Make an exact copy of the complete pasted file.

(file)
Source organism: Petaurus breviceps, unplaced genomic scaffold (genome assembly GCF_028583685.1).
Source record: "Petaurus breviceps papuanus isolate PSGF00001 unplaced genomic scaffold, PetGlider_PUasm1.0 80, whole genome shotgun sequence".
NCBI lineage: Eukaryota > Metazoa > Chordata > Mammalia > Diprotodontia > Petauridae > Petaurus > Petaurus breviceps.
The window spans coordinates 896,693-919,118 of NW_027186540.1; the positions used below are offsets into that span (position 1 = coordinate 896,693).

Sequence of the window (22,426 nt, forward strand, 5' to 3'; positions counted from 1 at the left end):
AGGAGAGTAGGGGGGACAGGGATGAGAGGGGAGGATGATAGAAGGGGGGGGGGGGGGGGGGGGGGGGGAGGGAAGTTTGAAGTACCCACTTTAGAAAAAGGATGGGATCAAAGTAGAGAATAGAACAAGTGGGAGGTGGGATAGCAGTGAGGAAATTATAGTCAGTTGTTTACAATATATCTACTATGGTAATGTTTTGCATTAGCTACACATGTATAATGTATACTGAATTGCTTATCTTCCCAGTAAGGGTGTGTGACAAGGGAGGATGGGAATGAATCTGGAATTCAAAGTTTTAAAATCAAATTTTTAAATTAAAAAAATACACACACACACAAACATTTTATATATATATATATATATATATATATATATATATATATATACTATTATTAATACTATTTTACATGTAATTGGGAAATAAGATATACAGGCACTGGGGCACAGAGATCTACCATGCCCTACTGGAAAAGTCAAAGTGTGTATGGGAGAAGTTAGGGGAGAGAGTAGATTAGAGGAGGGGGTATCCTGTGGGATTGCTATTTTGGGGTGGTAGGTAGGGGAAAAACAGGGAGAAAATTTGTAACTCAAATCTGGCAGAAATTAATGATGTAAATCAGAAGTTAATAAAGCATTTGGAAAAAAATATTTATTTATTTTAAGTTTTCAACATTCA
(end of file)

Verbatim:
Source organism: Petaurus breviceps, unplaced genomic scaffold (genome assembly GCF_028583685.1).
Source record: "Petaurus breviceps papuanus isolate PSGF00001 unplaced genomic scaffold, PetGlider_PUasm1.0 80, whole genome shotgun sequence".
NCBI lineage: Eukaryota > Metazoa > Chordata > Mammalia > Diprotodontia > Petauridae > Petaurus > Petaurus breviceps.
The window spans coordinates 896,693-919,118 of NW_027186540.1; the positions used below are offsets into that span (position 1 = coordinate 896,693).

Sequence of the window (22,426 nt, forward strand, 5' to 3'; positions counted from 1 at the left end):
AGGAGAGTAGGGGGGACAGGGATGAGAGGGGAGGATGATAGAAGGGGGGGGGGGGGGGGGGGGGGGGGAGGGAAGTTTGAAGTACCCACTTTAGAAAAAGGATGGGATCAAAGTAGAGAATAGAACAAGTGGGAGGTGGGATAGCAGTGAGGAAATTATAGTCAGTTGTTTACAATATATCTACTATGGTAATGTTTTGCATTAGCTACACATGTATAATGTATACTGAATTGCTTATCTTCCCAGTAAGGGTGTGTGACAAGGGAGGATGGGAATGAATCTGGAATTCAAAGTTTTAAAATCAAATTTTTAAATTAAAAAAATACACACACACACAAACATTTTATATATATATATATATATATATATATATATATATATATATACTATTATTAATACTATTTTACATGTAATTGGGAAATAAGATATACAGGCACTGGGGCACAGAGATCTACCATGCCCTACTGGAAAAGTCAAAGTGTGTATGGGAGAAGTTAGGGGAGAGAGTAGATTAGAGGAGGGGGTATCCTGTGGGATTGCTATTTTGGGGTGGTAGGTAGGGGAAAAACAGGGAGAAAATTTGTAACTCAAATCTGGCAGAAATTAATGATGTAAATCAGAAGTTAATAAAGCATTTGGAAAAAAATATTTATTTATTTTAAGTTTTCAACATTCA